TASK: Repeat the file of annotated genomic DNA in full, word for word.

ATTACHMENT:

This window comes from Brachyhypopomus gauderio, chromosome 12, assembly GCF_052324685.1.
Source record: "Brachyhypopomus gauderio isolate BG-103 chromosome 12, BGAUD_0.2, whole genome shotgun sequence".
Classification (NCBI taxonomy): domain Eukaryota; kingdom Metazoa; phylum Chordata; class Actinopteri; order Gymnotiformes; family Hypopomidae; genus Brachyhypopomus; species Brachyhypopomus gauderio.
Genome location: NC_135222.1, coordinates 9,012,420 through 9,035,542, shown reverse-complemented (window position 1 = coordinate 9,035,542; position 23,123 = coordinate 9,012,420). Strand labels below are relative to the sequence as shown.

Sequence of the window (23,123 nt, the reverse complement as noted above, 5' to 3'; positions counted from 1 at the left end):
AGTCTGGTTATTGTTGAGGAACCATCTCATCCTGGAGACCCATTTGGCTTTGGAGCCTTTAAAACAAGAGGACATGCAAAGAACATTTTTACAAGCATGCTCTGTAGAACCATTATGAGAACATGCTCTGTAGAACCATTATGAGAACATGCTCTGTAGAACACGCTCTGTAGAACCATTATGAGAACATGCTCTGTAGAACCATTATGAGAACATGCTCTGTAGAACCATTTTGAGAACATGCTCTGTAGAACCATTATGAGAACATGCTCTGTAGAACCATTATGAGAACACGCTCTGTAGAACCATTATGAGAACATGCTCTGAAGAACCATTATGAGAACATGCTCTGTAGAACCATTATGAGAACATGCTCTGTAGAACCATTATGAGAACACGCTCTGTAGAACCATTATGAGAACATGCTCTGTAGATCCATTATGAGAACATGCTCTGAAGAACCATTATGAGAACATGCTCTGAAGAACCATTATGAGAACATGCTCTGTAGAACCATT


This window comes from Brachyhypopomus gauderio, chromosome 12, assembly GCF_052324685.1.
Source record: "Brachyhypopomus gauderio isolate BG-103 chromosome 12, BGAUD_0.2, whole genome shotgun sequence".
Classification (NCBI taxonomy): domain Eukaryota; kingdom Metazoa; phylum Chordata; class Actinopteri; order Gymnotiformes; family Hypopomidae; genus Brachyhypopomus; species Brachyhypopomus gauderio.
Genome location: NC_135222.1, coordinates 9,012,420 through 9,035,542, shown reverse-complemented (window position 1 = coordinate 9,035,542; position 23,123 = coordinate 9,012,420). Strand labels below are relative to the sequence as shown.

Sequence of the window (23,123 nt, the reverse complement as noted above, 5' to 3'; positions counted from 1 at the left end):
AGTCTGGTTATTGTTGAGGAACCATCTCATCCTGGAGACCCATTTGGCTTTGGAGCCTTTAAAACAAGAGGACATGCAAAGAACATTTTTACAAGCATGCTCTGTAGAACCATTATGAGAACATGCTCTGTAGAACCATTATGAGAACATGCTCTGTAGAACACGCTCTGTAGAACCATTATGAGAACATGCTCTGTAGAACCATTATGAGAACATGCTCTGTAGAACCATTTTGAGAACATGCTCTGTAGAACCATTATGAGAACATGCTCTGTAGAACCATTATGAGAACACGCTCTGTAGAACCATTATGAGAACATGCTCTGAAGAACCATTATGAGAACATGCTCTGTAGAACCATTATGAGAACATGCTCTGTAGAACCATTATGAGAACACGCTCTGTAGAACCATTATGAGAACATGCTCTGTAGATCCATTATGAGAACATGCTCTGAAGAACCATTATGAGAACATGCTCTGAAGAACCATTATGAGAACATGCTCTGTAGAACCATT